Major challenge for Pentagon is getting fuel to U.S. troops in Afghanistan
Tuesday, December 15, 2009
President Obama's decision to send more troops to Afghanistan will magnify one of the Pentagon's biggest challenges: getting aviation and diesel fuel to U.S. air and ground forces there.
As the number of U.S. and coalition troops grows, the military is planning for thousands of additional tanker truck deliveries a month, big new storage facilities and dozens of contractors to navigate the landlocked country's terrain, politics and perilous supply routes. And though Obama has vowed to start bringing U.S. forces home in 18 months, some of the fuel storage facilities will not be completed until then, according to the contract specifications issued by the Pentagon's logistics planners.
"Getting into Afghanistan, which we need to do as quickly as we can possibly do it, is very difficult because . . . next to Antarctica, Afghanistan is probably the most incommodious place, from a logistics point of view, to be trying to fight a war," Ashton Carter, the undersecretary of defense for acquisition, technology and logistics, said recently. "It's landlocked and rugged, and the road network is much, much thinner than in Iraq. Fewer airports, different geography."
Navy Vice Adm. Alan S. Thompson, who directs the Defense Logistics Agency, earlier this year called support for operations in landlocked Afghanistan "the most difficult logistics assignment we have faced since World War II."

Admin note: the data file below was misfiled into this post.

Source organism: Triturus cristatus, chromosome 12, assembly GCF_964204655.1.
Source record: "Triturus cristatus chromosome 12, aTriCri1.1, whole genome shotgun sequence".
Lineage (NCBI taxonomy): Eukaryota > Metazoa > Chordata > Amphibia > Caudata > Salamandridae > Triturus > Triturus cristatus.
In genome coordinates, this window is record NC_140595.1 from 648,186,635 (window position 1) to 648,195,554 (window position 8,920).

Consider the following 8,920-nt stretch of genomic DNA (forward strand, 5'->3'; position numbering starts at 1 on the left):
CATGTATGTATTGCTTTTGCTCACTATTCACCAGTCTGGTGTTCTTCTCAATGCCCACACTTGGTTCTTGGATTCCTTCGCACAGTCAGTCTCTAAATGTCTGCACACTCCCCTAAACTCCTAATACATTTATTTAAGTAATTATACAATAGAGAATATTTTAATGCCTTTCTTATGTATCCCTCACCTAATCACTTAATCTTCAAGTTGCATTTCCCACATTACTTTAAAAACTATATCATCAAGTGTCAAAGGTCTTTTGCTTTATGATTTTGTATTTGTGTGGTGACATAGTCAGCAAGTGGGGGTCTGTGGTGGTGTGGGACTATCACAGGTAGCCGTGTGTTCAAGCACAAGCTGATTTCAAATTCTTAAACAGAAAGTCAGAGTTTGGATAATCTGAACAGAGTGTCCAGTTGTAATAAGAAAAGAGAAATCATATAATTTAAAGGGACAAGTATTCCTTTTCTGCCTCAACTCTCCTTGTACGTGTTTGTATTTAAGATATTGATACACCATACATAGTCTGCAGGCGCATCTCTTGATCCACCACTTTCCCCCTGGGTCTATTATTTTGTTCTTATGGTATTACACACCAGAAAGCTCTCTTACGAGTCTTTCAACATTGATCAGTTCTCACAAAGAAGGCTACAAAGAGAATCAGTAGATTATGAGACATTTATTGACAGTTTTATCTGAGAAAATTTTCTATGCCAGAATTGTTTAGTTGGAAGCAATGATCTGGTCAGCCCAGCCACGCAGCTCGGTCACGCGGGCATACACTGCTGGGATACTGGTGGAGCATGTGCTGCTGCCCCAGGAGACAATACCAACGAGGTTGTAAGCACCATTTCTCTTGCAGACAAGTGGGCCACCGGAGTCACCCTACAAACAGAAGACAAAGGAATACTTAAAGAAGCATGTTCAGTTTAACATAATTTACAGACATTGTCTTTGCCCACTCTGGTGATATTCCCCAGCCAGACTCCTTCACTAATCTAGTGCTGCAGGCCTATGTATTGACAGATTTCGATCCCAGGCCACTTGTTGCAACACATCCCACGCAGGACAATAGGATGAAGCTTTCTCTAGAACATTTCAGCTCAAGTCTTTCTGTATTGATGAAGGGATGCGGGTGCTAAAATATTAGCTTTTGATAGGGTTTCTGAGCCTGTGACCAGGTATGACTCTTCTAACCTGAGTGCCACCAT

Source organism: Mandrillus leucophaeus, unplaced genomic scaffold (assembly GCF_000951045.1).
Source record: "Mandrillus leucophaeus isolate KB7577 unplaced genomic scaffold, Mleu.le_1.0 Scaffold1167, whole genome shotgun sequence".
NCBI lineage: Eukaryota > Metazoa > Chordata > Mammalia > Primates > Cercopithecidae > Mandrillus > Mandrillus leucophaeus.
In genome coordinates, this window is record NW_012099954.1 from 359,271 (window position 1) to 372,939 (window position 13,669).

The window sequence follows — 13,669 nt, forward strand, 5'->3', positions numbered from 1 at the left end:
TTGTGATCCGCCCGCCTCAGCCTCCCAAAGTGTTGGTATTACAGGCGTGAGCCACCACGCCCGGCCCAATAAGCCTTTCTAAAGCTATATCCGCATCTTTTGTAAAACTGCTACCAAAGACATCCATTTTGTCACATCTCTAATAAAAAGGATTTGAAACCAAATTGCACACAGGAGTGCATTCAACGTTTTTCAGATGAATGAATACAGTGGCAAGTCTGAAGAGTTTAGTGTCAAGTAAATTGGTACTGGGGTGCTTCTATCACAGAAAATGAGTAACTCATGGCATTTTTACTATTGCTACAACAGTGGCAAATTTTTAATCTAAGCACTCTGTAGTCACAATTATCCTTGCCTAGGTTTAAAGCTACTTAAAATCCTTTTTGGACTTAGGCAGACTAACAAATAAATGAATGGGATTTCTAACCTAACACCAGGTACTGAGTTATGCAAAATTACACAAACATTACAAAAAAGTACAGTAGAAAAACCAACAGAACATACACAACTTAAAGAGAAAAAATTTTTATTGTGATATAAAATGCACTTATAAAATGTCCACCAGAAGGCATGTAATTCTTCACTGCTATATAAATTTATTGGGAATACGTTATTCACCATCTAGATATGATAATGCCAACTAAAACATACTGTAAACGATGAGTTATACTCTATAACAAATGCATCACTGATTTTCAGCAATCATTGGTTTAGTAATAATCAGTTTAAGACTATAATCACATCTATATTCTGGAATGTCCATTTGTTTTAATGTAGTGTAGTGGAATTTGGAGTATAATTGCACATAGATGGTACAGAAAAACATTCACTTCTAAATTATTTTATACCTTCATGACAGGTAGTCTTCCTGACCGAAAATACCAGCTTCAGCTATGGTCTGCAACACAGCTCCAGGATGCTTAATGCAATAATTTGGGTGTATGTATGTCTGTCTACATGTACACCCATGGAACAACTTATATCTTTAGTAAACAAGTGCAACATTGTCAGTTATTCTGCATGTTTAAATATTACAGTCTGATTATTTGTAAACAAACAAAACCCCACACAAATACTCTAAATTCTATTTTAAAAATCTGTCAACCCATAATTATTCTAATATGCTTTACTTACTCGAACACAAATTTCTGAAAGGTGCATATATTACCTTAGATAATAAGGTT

The military's fuel needs are prodigious. According to the Government Accountability Office, about 300,000 gallons of jet fuel are delivered to Afghanistan each day, in addition to diesel, motor and aircraft gasoline. A typical Marine corps combat brigade requires almost 500,000 gallons of fuel per day, according to a recent study by Deloitte Analysis, a research group. Each of the more than 100 forward operating bases in Afghanistan requires a daily minimum of 300 gallons of diesel fuel, the study said.
The GAO report said that in June 2008 alone, 6.2 million gallons of fuel went for air and ground operations, while 917,000 gallons went for base support activities including lighting, running computers, and heating or cooling.
The U.S. military remains heavily dependent upon supplies traveling long, windy and dangerous roads in the south from Pakistan to Afghanistan. Along those mountainous routes, theft is common and cash payoffs to insurgents and tribal leaders are believed to be made frequently by truck drivers navigating the region. The Defense Department reported that in June 2008, 44 trucks and 220,000 gallons of fuel were lost because of attacks or other events, according to the GAO.
"This has become a business," said Tommy Hakimi, chief executive of Mondo International, which arranges deliveries by 300 to 500 trucks a month. "The Taliban doesn't have interest in taking the life of a driver. And instead of blowing trucks up, they take possession. It's an asset. . . . Most of the time, they will sell it on the black market."